China is seeking to boost ties abroad through trade and investment, particularly in Asia. But as Duncan Bartlett found on a recent visit to Bangladesh, not all Chinese businesspeople are versed in the finer points of diplomacy.
Bangladesh grows mangoes, jackfruit and coconuts
Li Li Lang's verdict on the Bangladeshis is harsh. "They are slow, lazy and dull in the head," she told me as she served up a plate of noodles at her restaurant in Dhaka.
"Too much rice. It makes them sleepy," she complained while directing a severe look at her Bangladeshi waiter.
Li Li was born in Hong Kong but moved to Bangladesh 26 years ago, after marrying her Bengali husband, by whom she has two daughters.
Until recently she was a beautician, and at the age of 52 remains proud of her slim figure and stylish make-up.
She switched to catering after winning praise for her skill with sauces and a wok. Her words may have been rather bitter but her cooking was delicious.
"It takes three Bangladeshis to do the work of one Chinese," she proclaimed, at which point the poor waiter hurriedly jumped to his feet to refill my water glass.
Despite her apparent frustration with her adopted land, Li Li Lang intends to stay. She has even converted to Islam and taken a Bengali name, Shamreen Hassan.
Her Chinese friends, she told me, have largely left the country but their nation's ties with it remain strong.
Take the China-Bangladesh Friendship Bridges which span the capital's rivers. There are six in all, compared to just one UK-Bangladesh Friendship Bridge.
The Chinese bridges have made movement of goods and people easier
I crossed one of the Chinese bridges en route to the northern town of Bogra.
The traffic was chaotic... wobbly rickshaws, three-wheeled taxis and battered buses with passengers on the roof.
But without that bridge, everything would have had to make a long and hazardous detour along the banks of the polluted river below.
Then there is the great hall of the China Bangladesh Friendship Centre in Dhaka's Sher-e-Banglanagar district.
It is used for exhibitions, concerts and political rallies. China built it in 2002 at a cost of about £35m ($56m).
When I visited, it was hosting a convention on agriculture.
Chinese merchants were selling rice to Bangladeshi farmers. They had even brought a cookery book.
Chinese merchants see a huge potential market in Bangladesh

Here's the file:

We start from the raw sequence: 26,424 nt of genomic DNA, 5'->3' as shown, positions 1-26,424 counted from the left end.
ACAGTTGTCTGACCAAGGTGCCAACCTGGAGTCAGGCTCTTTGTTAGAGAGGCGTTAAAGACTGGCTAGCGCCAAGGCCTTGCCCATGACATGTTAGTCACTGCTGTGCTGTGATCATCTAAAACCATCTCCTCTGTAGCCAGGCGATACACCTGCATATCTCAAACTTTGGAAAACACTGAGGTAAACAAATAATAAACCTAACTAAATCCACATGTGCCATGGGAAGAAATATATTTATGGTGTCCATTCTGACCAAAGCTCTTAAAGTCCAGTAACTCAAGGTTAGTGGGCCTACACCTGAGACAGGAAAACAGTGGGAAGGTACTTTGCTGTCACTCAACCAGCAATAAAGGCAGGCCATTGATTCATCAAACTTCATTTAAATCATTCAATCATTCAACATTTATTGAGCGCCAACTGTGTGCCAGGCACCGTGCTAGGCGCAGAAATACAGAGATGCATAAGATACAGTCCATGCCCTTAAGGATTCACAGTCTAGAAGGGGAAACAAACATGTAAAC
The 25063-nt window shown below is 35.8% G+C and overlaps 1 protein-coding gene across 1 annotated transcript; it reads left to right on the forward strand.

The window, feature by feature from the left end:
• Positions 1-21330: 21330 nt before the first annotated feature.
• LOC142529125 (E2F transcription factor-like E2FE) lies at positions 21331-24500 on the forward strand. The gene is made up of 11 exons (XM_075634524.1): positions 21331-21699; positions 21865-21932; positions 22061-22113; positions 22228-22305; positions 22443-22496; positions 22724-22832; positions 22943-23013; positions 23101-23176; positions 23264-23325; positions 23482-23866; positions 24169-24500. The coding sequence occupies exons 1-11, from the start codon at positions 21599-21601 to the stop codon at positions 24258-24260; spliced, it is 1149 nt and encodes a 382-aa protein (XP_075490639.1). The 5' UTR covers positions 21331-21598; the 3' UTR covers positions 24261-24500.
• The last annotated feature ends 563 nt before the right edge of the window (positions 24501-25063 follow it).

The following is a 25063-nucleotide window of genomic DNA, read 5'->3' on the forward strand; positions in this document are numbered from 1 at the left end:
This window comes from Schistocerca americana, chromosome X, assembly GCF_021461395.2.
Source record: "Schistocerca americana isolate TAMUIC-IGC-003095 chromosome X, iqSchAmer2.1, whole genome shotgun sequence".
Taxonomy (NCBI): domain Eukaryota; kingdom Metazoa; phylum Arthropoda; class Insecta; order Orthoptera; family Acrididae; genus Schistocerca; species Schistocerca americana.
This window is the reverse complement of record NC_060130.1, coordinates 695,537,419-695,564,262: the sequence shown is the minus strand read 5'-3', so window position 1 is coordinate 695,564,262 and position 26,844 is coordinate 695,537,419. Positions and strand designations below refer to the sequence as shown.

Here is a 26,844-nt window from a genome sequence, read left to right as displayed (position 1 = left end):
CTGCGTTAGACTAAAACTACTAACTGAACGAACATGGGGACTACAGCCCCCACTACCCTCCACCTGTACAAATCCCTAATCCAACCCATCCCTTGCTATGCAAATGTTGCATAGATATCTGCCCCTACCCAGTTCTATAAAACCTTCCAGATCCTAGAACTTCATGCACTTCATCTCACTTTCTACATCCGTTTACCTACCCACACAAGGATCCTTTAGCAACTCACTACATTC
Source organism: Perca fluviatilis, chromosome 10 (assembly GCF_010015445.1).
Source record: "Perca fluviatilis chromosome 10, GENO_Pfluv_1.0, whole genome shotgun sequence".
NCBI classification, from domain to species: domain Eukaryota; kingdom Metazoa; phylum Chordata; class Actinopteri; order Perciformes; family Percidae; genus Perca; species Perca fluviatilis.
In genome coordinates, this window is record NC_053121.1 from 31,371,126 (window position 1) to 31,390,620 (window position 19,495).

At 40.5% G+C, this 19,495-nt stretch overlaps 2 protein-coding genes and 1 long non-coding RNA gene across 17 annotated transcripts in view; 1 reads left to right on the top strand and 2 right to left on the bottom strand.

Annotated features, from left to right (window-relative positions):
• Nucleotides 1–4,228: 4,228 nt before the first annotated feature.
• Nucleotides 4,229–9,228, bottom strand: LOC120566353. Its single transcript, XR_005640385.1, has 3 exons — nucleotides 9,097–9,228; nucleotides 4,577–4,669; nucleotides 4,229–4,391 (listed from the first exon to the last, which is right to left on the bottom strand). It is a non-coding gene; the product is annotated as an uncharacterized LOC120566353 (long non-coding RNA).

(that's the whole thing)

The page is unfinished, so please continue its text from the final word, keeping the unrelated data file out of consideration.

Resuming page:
Some nations pump aid money into Bangladesh for schemes involving education or healthcare, but the Chinese like to build big things that people can see and use.
They also like schemes which find favour with local politicians.
At the moment they are sorting out accommodation for members of the Bangladeshi parliament. If an MP needs a second home in Dhaka, away from his constituency, the Chinese can help with the cost.
It seems that expense receipts can be submitted to Beijing with little chance of a scandal in the press.
The political goodwill this nurtures creates an environment in which Chinese companies thrive.
Bangladesh does not manufacture much, except for clothes, so it imports large quantities of goods from China, from motorbikes and generators to soy sauce and socks.
Mohammad Hossain sells Chinese clocks and watches from a small stall in a shopping centre in Gulshan. "My customers really care about price," he told me.
"We could sell Japanese clocks and they would last for 10 years. These Chinese ones only last for two or three years but they are five times cheaper."
Shi Hong Shen, a Chinese businessman who works in telecoms, concurs. "Our Bangladeshi customers always want the lowest price," he told me over an ice cream in the lobby of a smart hotel.
"At the moment we can beat our foreign competitors but it's getting tough. That's why we're focusing now more on quality and service."
There is also a thriving market for imported weapons.
The Bangladeshi military is equipped with Chinese tanks and fighter planes - not that the Chinese want to encourage war or insurgency, they are keen that peace endures and the economy grows.
A few years from now, Bangladesh may be able to develop new industries. It should then be able to extract the vast reserves of natural gas and coal that lie beneath the land, just the sort of commodities that China would value.
Hand of friendship
When commerce is over, it is time to relax. Not that Dhaka is much of a party destination.
Taboos against alcohol and mixing between the sexes limit the social life. But there are places foreigners can enter that Bangladeshis avoid and one of them is the Happy Coffee Sing Along club.
The club does not, in fact, serve coffee but it does have beer and an imported spirit called Shochu.
The staff and all the customers, apart from me, were East Asian.
Mr Kim from Korea took the microphone. He has a tender voice, well suited to songs of seduction.
As he sang, he held a Chinese hostess tightly in his arms. He claimed he wanted to marry her but I suspected their acquaintance would not last.
However, for the Bangladeshis, the Chinese offer of a deep and long-term friendship seems sincere.
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